Dynamic Boost: throttle response with practically no delay

Dynamic Boost reduces the response time of turbocharged engines to load changes to a barely perceptible minimum. This is particularly noticeable when reapplying the throttle after braking for a turn. When the accelerator pedal is pressed, the engine responds with practically no delay. To do this, Dynamic Boost maintains boost pressure. Normally, the engine control unit closes the throttle valve when the driver releases the accelerator pedal, which results in a drop in boost pressure. Dynamic Boost keeps the throttle valve open, and it only interrupts the fuel supply. As a result, the turbocharger continues to generate boost pressure, which improves throttle response and acceleration when the accelerator pedal is pressed again. Dynamic Boost is always active, but it has more pronounced effects in the Sport modes. The boost pressure gauge on the instrument cluster informs the driver of how the system is being used.

Sport Chrono Package standard on all 911 Turbo models

Porsche has re-bundled the Sport Chrono Package for the 911 Turbo. Instead of buttons on the center console, the driver can now select between the different driving modes using the mode switch with four positions, which is included on the new GT sport steering wheel. The new steering wheel measures 14.1 inches (360 millimeters) in diameter. In addition to the three familiar settings Normal, Sport and Sport Plus, this switch also offers the Individual mode. In a menu in the instrument cluster, this mode lets the driver combine individual settings for PASM, auto stop-start function, front spoiler and rear wing as well as PDCC, if included, and lets the driver store these combinations as his favorite driving mode. If Sport or Sport Plus is selected as the preferred engine mode, the overboost function is also active in Individual mode. In the Sport modes, it increases boost pressure in the mid-rpm range by around 2 psi, which boosts maximum torque – in the 911 Turbo it is boosted from 487 to 523 lb.-ft., and in the 911 Turbo S from 516 to 553 lb.-ft. Moreover, the proven Launch Control feature generating the best possible acceleration is also standard.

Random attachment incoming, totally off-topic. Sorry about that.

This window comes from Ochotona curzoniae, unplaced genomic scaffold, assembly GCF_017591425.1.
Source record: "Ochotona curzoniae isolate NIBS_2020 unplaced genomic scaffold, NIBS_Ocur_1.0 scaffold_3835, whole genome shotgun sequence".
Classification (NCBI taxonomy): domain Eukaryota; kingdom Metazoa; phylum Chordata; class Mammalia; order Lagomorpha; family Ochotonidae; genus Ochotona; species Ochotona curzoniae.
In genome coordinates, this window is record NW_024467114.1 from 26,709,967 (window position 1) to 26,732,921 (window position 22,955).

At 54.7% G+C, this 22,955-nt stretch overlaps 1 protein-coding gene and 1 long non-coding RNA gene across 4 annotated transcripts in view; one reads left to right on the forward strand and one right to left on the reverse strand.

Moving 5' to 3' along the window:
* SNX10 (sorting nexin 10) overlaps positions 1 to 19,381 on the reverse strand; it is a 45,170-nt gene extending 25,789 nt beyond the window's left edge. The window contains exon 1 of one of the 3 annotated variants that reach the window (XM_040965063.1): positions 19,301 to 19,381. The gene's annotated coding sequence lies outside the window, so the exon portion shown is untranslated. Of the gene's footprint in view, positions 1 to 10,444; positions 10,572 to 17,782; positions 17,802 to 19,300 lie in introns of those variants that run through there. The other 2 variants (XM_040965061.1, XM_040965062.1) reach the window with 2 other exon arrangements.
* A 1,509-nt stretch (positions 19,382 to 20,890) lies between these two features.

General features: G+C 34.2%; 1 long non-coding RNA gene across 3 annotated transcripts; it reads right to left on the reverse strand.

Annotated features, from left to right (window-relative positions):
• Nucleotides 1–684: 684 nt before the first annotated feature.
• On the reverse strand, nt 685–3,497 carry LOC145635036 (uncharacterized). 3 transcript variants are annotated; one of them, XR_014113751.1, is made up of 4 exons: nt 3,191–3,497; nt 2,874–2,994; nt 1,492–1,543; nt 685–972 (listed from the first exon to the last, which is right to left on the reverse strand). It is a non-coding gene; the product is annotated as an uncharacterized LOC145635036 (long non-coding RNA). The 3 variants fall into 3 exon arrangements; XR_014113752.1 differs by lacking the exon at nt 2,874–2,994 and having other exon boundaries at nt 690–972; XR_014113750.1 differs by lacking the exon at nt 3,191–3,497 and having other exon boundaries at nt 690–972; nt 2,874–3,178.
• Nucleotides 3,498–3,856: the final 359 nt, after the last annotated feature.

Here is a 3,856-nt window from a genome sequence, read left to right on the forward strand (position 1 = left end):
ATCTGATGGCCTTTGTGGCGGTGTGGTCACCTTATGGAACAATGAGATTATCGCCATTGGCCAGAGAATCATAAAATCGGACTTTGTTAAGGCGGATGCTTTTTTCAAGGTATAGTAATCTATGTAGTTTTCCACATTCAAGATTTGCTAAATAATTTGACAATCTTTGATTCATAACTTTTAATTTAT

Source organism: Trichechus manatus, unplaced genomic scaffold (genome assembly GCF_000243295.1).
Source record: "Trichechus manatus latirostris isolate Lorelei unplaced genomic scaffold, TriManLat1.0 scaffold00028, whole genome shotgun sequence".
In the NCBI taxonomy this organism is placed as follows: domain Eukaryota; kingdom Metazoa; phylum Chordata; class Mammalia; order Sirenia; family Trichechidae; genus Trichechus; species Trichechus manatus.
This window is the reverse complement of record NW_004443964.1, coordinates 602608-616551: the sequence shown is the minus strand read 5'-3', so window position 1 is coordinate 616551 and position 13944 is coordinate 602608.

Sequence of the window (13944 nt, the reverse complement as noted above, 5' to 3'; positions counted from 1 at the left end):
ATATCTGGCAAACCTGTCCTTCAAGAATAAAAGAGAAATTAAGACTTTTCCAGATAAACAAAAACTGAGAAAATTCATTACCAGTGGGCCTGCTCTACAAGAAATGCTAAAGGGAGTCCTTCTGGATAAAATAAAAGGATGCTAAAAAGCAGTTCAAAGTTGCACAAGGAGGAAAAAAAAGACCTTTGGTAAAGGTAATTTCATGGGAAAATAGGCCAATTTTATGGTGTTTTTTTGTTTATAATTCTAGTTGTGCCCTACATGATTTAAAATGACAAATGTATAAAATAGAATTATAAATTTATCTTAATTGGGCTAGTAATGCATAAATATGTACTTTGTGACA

Sport Response Button: adrenaline for the engine

A new feature is the Sport Response Button located at the center of the mode switch. Inspired by racing, it sharpens the vehicle’s responsiveness at the push of a button. When the Sport Response Button is pressed, the engine and transmission are calibrated for maximum responsiveness. In the part-load range, Porsche Dopplekuplung (PDK) immediately downshifts one gear so that engine speed is in an optimal range: between 3,000 rpm and 6,000 rpm. At the same time, PDK uses a special gear shift mapping compared to the Sport Plus mode, delaying upshifts to a higher gear. In addition, the ignition timing is retarded, and the turbocharger blades close using variable turbine geometry. At the same time, the throttle valve is slightly opened, which increases mass flow, and the speed of the turbocharger’s turbine wheel rises. The next time the accelerator pedal is pressed, the engine reacts much more directly and develops its maximum power faster. The Dynamic Boost function also switches to Performance mode. After 20 seconds, the vehicle automatically returns to the previously selected mode. A timer that counts down in the instrument cluster informs the driver how much longer the Sport Response function will still be active. The function can be deactivated by pressing the Sport Response button again and can be used as often as desired.

To improve performance and handling, the new 2017 911 Turbo models feature dynamic engine mounts with increased bearing spring rates. Dynamic engine mounts use existing sensors to detect aggressive driving and respond by stiffening the liquid-filled engine mounts; magnetic particles suspended in the liquid increase its viscosity when exposed to an electric current.

The latest generation of the 911 Turbo offers more comfort in Normal mode thanks to a modified PASM system. In Sport or Sport Plus, the damping of the bearing increases progressively to a level of stiffness suitable for race tracks. This firms up the connection between the engine and the chassis, and the engine does not transmit any disruptive mass forces in high-speed cornering. Another advantage is improved traction when accelerating from a standstill.

Differentiation: 911 Turbo S has different turbochargers for the first time

For its top-of-the-line sports cars, Porsche continues to use flat six-cylinder engines with twin-turbo charging and 3.8 liter displacement. Both versions have a turbocharger with variable turbine geometry, direct fuel injection, an expansion intake system, integrated dry sump lubrication and an electronic demand-based oil pump. For the first time, there is a mechanical difference between the engines of the 911 Turbo and 911 Turbo S: to increase the power of the new 911 Turbo S, turbochargers with larger impeller wheels and a modified housing supply process air to the high-performance engine. At the same time, the maximum injection pressure of the direct fuel injection system was increased from 2,030 psi to 2,900 psi for both variants.This reduces exhaust emissions and improves better efficiency. To do this, engineers redesigned the entire fuel injection system, including the injectors.